April 30, 2020
First Quarter 2020: Investment Perspective
Uncertainty and the OODA Loop
In everyday conversation, ‘risk’ and ‘uncertainty’ are virtual synonyms, but in reality they are not the same. In 1921, an economist at the University of Chicago, Frank Knight, drew a bright line between the two. Risk arose when more things could happen than would happen and the things that could happen were quantifiable. A ‘risk’ could be bounded based on its observed incidence. For example, the number of Category-5 storms in the Atlantic in a given hurricane season is a fairly well-behaved series. Uncertainty, on the other hand, pertained to events with an unknown distribution. Asteroids, earthquakes and volcanic eruptions all stem from undetermined processes. What Knight observed was something insurers have always known. You can insure property for hurricane damage, but not meteor strikes. Knight’s dichotomy was so trenchant that economists now refer to unknown unknowns as ‘Knightian uncertainty.’ Investors are normally very comfortable with risk. Immense human (and non-human) intelligence is deployed to model and assign probabilities to outcomes. As a result, price discovery in financial markets is normally a smooth process. Investors do not cope well with uncertainty.
The puritanical risk engineers will point out that a global pandemic is hardly outside of our experience, so it is not a black swan. On the roulette wheel of potential events, there is definitely a slot labeled “Human Pathogen.” Granted. Nevertheless, the new coronavirus has taken us closer to the edge of Knightian uncertainty than at any other point in our lifetimes. Like a driver who runs into a fog bank, many of the guideposts that we have used to establish our location, direction and speed have become hazy at best. To regain our bearings we have spent more time than ever reaching out to our network of managers, portfolio companies, public health experts, Wall Street traders and policy experts. From those conversations, several themes emerge. First, the Federal Reserve and Treasury’s rapid actions have supported market functioning. Their steps to increase the supply of safe assets in the form of bank reserves have allowed markets to clear and prevented the initial panic from causing more long-lasting damage. Second, the fiscal support sponsored by Congress is helping tide over households and businesses temporarily dislocated by the quarantine measures. Third, our managers moved quickly to re-configure their portfolios to preserve flexibility to weather the storm. They have biased portfolios towards businesses with ample liquid resources and resilience to the disruptions. Fourth, almost all of our investing partners are concerned about the second- and third-order impacts of the quarantine. They are planning – as all businesses are – for only a gradual and halting resumption of normal activity levels. The extended recovery will likely lead to more solvency issues and, hence, opportunities to recapitalize companies that may need capital infusions. As a result, they are biding their time rather than plunging headlong into their prior positions.
Our sense, too, is that a measure of caution is warranted. The global economy will suffer a downturn in the second quarter that may possibly exceed the worst experience of the Great Depression. Despite the herculean efforts of our government to soften the blow, the wounds to businesses and households will be deep and take time to heal. Businesses are likely to emerge more cautious with respect to hiring, capital expenditure, capital structure and supply chain management. All of these measures will dampen earnings. Likewise, consumers are likely to curtail discretionary spending out of precaution if not necessity. One of the lessons of the Great Financial Crisis is how slow the recovery was, even after the worst of the credit crisis was over.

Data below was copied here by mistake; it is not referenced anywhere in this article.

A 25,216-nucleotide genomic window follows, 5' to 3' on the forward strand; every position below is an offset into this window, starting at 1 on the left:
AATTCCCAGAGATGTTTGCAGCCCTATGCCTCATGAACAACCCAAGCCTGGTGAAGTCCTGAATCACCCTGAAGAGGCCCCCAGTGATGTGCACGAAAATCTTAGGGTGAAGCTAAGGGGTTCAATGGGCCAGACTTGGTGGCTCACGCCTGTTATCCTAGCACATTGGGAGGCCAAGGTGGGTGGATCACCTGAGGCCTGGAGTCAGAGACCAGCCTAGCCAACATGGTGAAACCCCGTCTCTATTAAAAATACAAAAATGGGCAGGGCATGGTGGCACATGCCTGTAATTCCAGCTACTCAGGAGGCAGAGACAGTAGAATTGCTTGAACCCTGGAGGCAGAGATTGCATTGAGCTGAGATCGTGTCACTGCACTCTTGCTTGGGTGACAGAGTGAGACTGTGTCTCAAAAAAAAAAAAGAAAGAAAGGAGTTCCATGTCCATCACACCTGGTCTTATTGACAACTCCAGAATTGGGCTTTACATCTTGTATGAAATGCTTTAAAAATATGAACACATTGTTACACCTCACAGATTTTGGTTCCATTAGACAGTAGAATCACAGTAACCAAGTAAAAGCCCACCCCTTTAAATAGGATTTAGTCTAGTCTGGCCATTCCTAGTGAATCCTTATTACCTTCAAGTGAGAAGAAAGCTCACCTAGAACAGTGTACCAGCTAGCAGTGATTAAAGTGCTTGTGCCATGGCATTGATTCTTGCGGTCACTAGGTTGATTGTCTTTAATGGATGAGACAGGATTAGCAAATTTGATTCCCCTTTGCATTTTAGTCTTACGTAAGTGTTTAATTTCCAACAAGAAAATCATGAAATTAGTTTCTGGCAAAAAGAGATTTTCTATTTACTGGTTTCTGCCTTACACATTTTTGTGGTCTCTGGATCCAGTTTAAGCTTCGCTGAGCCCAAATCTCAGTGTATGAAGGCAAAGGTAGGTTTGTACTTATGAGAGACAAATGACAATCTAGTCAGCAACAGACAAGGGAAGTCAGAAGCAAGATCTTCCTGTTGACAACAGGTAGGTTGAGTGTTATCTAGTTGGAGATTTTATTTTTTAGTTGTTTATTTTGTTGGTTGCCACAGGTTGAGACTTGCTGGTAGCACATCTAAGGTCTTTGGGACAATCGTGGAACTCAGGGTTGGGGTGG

On the other hand, we’re also mindful that crises can catalyze wide-ranging change for the better. Many innovations that have been gestating slowly for the past decade have been accelerated by Covid-19. We have all experienced how effective on-line collaboration tools have been in the workplace, education and medicine. Those habits may well lead to on-going productivity enhancements. We expect many more positive and transformative adaptations, that will only become evident in the fullness of time. John Barry’s account of the 1918 flu pandemic, The Great Influenza, offers a case in point. It recounts how a small group of infectious disease specialists from Johns Hopkins relentlessly pursued the disease in laboratories across the country. Ultimately, the virus outran their best efforts. But their concerted efforts ultimately led to fundamental medical advances, such as the discovery of the genetic role of DNA. Human ingenuity and progress seem to find their origins in the kind of adversity we currently face.
As nature abhors a vacuum, so do markets abhor uncertainty. What rushes into the void are inchoate fear and unhinged euphoria. Tactical operatives in the military have a framework – the OODA Loop – for dealing with uncertainty amid the fog of war. OODA stands for Observe. Orient. Decide. Act. As your investment office, we are spending every minute processing new signals from the markets and the real world. We are recalibrating our investments to mitigate undue risk and prepare for any opportunities that may emerge.
—T. Brad Conger, CFA
Deputy Chief Investment Officer
On a quarterly basis, Hirtle Callaghan publishes our perspective on the current market. If you would like to be added to our distribution list, please contact us.